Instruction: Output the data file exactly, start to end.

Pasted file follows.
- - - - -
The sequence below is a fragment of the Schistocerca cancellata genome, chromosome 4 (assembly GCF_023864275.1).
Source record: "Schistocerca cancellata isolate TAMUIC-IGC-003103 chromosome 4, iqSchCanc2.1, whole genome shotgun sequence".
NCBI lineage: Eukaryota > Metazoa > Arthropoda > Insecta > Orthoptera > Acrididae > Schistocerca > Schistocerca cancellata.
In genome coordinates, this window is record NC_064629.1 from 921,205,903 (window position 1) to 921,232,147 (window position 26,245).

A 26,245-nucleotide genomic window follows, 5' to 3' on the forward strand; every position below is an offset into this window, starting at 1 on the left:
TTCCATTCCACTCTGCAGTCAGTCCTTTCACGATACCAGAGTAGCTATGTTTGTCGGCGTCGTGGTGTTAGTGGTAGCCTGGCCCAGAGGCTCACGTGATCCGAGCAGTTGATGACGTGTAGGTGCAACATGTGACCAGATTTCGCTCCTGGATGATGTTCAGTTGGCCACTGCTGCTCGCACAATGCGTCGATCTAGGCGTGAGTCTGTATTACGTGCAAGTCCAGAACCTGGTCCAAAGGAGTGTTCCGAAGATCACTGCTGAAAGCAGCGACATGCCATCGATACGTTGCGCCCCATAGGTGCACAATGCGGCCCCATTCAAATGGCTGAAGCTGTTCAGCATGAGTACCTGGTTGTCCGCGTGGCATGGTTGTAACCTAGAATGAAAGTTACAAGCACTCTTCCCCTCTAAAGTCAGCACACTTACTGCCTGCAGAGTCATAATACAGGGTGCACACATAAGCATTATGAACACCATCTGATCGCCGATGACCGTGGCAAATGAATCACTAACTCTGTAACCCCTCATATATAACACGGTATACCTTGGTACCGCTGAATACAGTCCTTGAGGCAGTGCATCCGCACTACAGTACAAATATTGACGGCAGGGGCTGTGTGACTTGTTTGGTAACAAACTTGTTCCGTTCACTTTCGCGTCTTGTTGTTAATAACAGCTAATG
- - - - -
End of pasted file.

The sequence below is a fragment of the Schistocerca cancellata genome, chromosome 4 (assembly GCF_023864275.1).
Source record: "Schistocerca cancellata isolate TAMUIC-IGC-003103 chromosome 4, iqSchCanc2.1, whole genome shotgun sequence".
NCBI lineage: Eukaryota > Metazoa > Arthropoda > Insecta > Orthoptera > Acrididae > Schistocerca > Schistocerca cancellata.
In genome coordinates, this window is record NC_064629.1 from 921,205,903 (window position 1) to 921,232,147 (window position 26,245).

A 26,245-nucleotide genomic window follows, 5' to 3' on the forward strand; every position below is an offset into this window, starting at 1 on the left:
TTCCATTCCACTCTGCAGTCAGTCCTTTCACGATACCAGAGTAGCTATGTTTGTCGGCGTCGTGGTGTTAGTGGTAGCCTGGCCCAGAGGCTCACGTGATCCGAGCAGTTGATGACGTGTAGGTGCAACATGTGACCAGATTTCGCTCCTGGATGATGTTCAGTTGGCCACTGCTGCTCGCACAATGCGTCGATCTAGGCGTGAGTCTGTATTACGTGCAAGTCCAGAACCTGGTCCAAAGGAGTGTTCCGAAGATCACTGCTGAAAGCAGCGACATGCCATCGATACGTTGCGCCCCATAGGTGCACAATGCGGCCCCATTCAAATGGCTGAAGCTGTTCAGCATGAGTACCTGGTTGTCCGCGTGGCATGGTTGTAACCTAGAATGAAAGTTACAAGCACTCTTCCCCTCTAAAGTCAGCACACTTACTGCCTGCAGAGTCATAATACAGGGTGCACACATAAGCATTATGAACACCATCTGATCGCCGATGACCGTGGCAAATGAATCACTAACTCTGTAACCCCTCATATATAACACGGTATACCTTGGTACCGCTGAATACAGTCCTTGAGGCAGTGCATCCGCACTACAGTACAAATATTGACGGCAGGGGCTGTGTGACTTGTTTGGTAACAAACTTGTTCCGTTCACTTTCGCGTCTTGTTGTTAATAACAGCTAATG